The research, carried out by BusinessNZ, Southern Cross Health Society and Gallagher Bassett, found that employers highlights those in the 20-30 age bracket were the most likely of any age group to take non-genuine leave, followed by 31-40 group, then 41-50, with older workers and those under 20 years the least likely.
An additional TNS survey carried out by Southern Cross in September 2013 showed that 15% of New Zealanders admit to taking sick leave for non-genuine sickness, with the highest incidence occurring in Wellington and Christchurch.
Peter Tynan, Southern Cross Health Society Chief Executive told HRM Online
, while it’s impossible to gauge the exact level of non-genuine sickness absence, this information should prompt businesses to look at: the culture of their workplace; the degree to which they think sickies are taken; and
how this issue can start to be addressed.
The first step in managing sick leave, Tynan said, is to ensure all employees understand the business’ sick leave policy and the consequences of violating it. In larger organisations, managers need to have been provided with the training to give them the confidence to enforce sick leave policies and take appropriate action.
According to the survey results the top three approaches that were identified by employers as the most effective options in managing absence levels were: high levels of engagement 61.3%, flexible working 37.8% and line manager taking primary responsibility for managing absence 36.1%.
When it comes to identifying misuse of sick leave, Vicki Caisley, Southern Cross Health Society Head of People and Development, said patterns could be one of the earliest warning signs that an employee is taking sick leave when they aren’t actually sick.
“Usually when people are sick, they show symptoms and these last more than one day. That’s why a single day taken here and there with no symptoms tends to stand out,” she told HRM Online
“Mondays and Fridays are the obvious opportunities to ‘extend’ the weekend beyond two days, but sometimes the pattern will just be a random day taken every few weeks.”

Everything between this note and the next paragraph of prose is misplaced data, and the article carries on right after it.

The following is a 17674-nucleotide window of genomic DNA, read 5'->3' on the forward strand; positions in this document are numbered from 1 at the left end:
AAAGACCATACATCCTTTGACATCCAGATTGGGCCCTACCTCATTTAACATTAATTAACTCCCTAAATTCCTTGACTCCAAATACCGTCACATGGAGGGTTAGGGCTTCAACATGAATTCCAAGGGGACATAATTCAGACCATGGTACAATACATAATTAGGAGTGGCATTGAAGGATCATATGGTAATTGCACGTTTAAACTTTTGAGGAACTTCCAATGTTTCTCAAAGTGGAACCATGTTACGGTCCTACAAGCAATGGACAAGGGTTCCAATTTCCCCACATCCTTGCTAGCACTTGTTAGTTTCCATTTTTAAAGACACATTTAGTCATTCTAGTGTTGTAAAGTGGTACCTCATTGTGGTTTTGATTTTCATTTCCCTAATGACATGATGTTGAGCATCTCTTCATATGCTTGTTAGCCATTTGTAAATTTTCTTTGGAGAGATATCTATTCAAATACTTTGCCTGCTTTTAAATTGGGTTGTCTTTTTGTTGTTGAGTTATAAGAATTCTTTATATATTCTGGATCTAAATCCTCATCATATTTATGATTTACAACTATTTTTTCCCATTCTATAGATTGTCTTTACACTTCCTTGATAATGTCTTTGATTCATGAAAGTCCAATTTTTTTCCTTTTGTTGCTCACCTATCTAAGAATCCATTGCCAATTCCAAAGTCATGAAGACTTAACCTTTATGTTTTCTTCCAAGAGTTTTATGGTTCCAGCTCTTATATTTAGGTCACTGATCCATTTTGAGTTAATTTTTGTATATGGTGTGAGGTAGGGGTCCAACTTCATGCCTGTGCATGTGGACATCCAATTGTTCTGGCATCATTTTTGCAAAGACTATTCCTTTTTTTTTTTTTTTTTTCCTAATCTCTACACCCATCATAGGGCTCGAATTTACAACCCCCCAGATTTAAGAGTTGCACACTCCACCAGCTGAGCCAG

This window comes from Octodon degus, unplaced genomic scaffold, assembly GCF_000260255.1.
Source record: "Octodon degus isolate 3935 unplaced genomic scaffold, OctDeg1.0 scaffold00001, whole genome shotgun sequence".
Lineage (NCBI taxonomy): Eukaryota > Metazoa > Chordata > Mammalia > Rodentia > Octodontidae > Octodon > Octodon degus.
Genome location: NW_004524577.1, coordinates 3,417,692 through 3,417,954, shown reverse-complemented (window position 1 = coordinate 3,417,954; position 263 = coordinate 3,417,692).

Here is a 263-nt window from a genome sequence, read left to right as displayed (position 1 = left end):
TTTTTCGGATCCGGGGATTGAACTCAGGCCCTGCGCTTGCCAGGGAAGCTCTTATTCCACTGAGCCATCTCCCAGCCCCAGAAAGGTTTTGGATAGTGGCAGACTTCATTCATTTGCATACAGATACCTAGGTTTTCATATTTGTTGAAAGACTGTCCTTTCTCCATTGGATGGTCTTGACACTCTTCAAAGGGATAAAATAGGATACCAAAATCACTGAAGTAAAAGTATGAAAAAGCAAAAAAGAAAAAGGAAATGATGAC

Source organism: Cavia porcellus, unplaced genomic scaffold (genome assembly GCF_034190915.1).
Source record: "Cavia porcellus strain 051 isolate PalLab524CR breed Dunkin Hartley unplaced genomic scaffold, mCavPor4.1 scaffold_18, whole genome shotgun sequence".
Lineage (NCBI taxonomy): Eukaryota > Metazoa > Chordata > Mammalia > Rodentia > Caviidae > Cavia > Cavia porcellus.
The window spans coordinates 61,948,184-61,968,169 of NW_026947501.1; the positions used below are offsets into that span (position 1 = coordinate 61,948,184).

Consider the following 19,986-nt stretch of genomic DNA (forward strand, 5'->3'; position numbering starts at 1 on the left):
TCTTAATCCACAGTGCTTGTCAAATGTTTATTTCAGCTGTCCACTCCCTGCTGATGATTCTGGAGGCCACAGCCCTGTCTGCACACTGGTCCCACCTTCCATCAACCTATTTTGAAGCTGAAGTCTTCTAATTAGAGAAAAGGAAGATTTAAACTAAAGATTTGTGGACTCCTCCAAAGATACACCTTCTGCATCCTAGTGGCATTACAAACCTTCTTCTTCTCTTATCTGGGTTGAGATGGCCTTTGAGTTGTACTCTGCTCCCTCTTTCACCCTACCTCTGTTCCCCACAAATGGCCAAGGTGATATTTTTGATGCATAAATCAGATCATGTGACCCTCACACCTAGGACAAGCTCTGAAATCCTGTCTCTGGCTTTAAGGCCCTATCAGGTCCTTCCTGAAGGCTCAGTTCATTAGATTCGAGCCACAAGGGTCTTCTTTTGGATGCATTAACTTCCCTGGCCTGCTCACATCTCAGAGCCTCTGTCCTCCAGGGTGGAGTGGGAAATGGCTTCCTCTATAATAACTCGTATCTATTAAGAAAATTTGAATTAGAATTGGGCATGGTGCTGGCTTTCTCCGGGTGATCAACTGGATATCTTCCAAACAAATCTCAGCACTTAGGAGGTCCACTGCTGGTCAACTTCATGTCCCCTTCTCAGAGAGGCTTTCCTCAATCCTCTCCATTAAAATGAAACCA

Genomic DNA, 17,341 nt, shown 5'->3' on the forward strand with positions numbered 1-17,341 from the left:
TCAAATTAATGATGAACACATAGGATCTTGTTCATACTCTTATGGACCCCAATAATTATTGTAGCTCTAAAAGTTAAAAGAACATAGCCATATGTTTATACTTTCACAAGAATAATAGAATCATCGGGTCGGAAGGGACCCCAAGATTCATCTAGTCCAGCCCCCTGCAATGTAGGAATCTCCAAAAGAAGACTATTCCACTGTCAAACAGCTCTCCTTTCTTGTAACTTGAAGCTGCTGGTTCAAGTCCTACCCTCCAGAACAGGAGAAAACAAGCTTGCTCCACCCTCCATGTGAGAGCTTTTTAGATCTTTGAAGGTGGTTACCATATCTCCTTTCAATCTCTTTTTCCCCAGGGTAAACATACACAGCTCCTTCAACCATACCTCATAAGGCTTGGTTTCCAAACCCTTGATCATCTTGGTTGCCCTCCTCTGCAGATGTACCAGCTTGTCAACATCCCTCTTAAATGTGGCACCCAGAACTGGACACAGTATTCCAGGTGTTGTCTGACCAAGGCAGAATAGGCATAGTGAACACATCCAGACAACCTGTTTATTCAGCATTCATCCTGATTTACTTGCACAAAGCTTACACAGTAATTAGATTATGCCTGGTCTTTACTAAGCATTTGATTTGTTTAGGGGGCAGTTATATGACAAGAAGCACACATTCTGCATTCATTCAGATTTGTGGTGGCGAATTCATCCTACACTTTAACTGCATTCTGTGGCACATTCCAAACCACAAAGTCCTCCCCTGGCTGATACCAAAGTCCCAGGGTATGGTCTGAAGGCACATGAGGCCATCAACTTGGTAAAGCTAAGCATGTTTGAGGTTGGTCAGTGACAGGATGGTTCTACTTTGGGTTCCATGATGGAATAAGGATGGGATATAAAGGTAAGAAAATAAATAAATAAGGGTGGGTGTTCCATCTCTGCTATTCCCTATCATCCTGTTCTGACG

Caisley said the best approach for an employer who suspects repeated misuse of sick leave is to visually track and assess the trends then arrange a meeting with the employee.
“If you can show them the data you’ve recorded and discuss the impact that pattern is having – not only on their own work performance but that of their colleagues – that’s usually enough to start a conversation about whether there are other issues at play and whether the leave is genuine,” she said. “Often there will be an immediate change in behaviour or genuine reasons for the increased absenteeism that will give the employer a pathway forward.”
Caisley adds that it is important to look at sick leave trends to see if there are any core issues which could be addressed. These may include:
- Is leave usage higher in one department or under a particular supervisor?
- Are workplace practices or policies affecting absences?
- Do children’s illnesses in turn lead to your employee's time-off?
- Is there a personal problem that is causing absences and could this be helped by a referral to an Employee Assistance Programme?
New Zealand’s Wellness in the Workplace survey revealed that one in five employers believe staff take paid absence as an occasional perk, with “sickies” believed to account for 303,000 lost days of work each year.